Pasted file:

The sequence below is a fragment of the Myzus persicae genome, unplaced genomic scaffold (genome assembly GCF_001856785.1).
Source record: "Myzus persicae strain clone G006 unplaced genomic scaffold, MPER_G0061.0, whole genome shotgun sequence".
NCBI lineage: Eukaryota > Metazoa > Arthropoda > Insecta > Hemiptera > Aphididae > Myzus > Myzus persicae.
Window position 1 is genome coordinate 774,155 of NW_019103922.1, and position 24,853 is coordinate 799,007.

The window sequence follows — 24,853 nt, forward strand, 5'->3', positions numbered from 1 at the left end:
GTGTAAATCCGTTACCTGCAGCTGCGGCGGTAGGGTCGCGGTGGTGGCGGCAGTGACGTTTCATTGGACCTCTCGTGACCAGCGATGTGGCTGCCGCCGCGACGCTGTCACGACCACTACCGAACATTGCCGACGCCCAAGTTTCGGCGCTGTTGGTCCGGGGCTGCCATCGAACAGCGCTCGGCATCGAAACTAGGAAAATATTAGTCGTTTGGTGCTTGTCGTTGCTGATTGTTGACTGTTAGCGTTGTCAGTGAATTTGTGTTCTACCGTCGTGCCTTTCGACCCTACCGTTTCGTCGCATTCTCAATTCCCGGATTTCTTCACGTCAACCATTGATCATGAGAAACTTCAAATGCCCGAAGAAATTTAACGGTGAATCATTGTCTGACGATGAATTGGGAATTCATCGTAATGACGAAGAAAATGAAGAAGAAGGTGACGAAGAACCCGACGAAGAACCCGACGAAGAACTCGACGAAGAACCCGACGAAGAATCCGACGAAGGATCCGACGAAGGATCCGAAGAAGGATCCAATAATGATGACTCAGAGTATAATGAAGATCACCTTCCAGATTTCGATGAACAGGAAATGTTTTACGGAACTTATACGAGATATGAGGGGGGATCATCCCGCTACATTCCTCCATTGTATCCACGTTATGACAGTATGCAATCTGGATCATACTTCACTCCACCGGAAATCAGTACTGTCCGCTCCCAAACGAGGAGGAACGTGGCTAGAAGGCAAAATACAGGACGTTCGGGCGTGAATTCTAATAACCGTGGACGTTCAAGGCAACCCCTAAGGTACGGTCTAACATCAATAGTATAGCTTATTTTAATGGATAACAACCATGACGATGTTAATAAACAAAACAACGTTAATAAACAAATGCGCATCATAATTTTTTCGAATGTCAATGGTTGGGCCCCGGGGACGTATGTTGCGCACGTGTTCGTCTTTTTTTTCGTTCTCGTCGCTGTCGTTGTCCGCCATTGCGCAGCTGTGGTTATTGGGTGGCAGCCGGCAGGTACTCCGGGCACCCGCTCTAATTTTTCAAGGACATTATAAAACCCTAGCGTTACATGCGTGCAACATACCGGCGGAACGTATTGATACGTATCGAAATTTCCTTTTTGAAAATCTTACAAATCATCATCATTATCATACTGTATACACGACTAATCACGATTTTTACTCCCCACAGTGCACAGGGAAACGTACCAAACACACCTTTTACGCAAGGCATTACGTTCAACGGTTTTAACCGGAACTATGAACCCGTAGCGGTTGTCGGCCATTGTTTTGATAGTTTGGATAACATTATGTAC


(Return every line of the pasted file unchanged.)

The sequence below is a fragment of the Myzus persicae genome, unplaced genomic scaffold (genome assembly GCF_001856785.1).
Source record: "Myzus persicae strain clone G006 unplaced genomic scaffold, MPER_G0061.0, whole genome shotgun sequence".
NCBI lineage: Eukaryota > Metazoa > Arthropoda > Insecta > Hemiptera > Aphididae > Myzus > Myzus persicae.
Window position 1 is genome coordinate 774,155 of NW_019103922.1, and position 24,853 is coordinate 799,007.

The window sequence follows — 24,853 nt, forward strand, 5'->3', positions numbered from 1 at the left end:
GTGTAAATCCGTTACCTGCAGCTGCGGCGGTAGGGTCGCGGTGGTGGCGGCAGTGACGTTTCATTGGACCTCTCGTGACCAGCGATGTGGCTGCCGCCGCGACGCTGTCACGACCACTACCGAACATTGCCGACGCCCAAGTTTCGGCGCTGTTGGTCCGGGGCTGCCATCGAACAGCGCTCGGCATCGAAACTAGGAAAATATTAGTCGTTTGGTGCTTGTCGTTGCTGATTGTTGACTGTTAGCGTTGTCAGTGAATTTGTGTTCTACCGTCGTGCCTTTCGACCCTACCGTTTCGTCGCATTCTCAATTCCCGGATTTCTTCACGTCAACCATTGATCATGAGAAACTTCAAATGCCCGAAGAAATTTAACGGTGAATCATTGTCTGACGATGAATTGGGAATTCATCGTAATGACGAAGAAAATGAAGAAGAAGGTGACGAAGAACCCGACGAAGAACCCGACGAAGAACTCGACGAAGAACCCGACGAAGAATCCGACGAAGGATCCGACGAAGGATCCGAAGAAGGATCCAATAATGATGACTCAGAGTATAATGAAGATCACCTTCCAGATTTCGATGAACAGGAAATGTTTTACGGAACTTATACGAGATATGAGGGGGGATCATCCCGCTACATTCCTCCATTGTATCCACGTTATGACAGTATGCAATCTGGATCATACTTCACTCCACCGGAAATCAGTACTGTCCGCTCCCAAACGAGGAGGAACGTGGCTAGAAGGCAAAATACAGGACGTTCGGGCGTGAATTCTAATAACCGTGGACGTTCAAGGCAACCCCTAAGGTACGGTCTAACATCAATAGTATAGCTTATTTTAATGGATAACAACCATGACGATGTTAATAAACAAAACAACGTTAATAAACAAATGCGCATCATAATTTTTTCGAATGTCAATGGTTGGGCCCCGGGGACGTATGTTGCGCACGTGTTCGTCTTTTTTTTCGTTCTCGTCGCTGTCGTTGTCCGCCATTGCGCAGCTGTGGTTATTGGGTGGCAGCCGGCAGGTACTCCGGGCACCCGCTCTAATTTTTCAAGGACATTATAAAACCCTAGCGTTACATGCGTGCAACATACCGGCGGAACGTATTGATACGTATCGAAATTTCCTTTTTGAAAATCTTACAAATCATCATCATTATCATACTGTATACACGACTAATCACGATTTTTACTCCCCACAGTGCACAGGGAAACGTACCAAACACACCTTTTACGCAAGGCATTACGTTCAACGGTTTTAACCGGAACTATGAACCCGTAGCGGTTGTCGGCCATTGTTTTGATAGTTTGGATAACATTATGTAC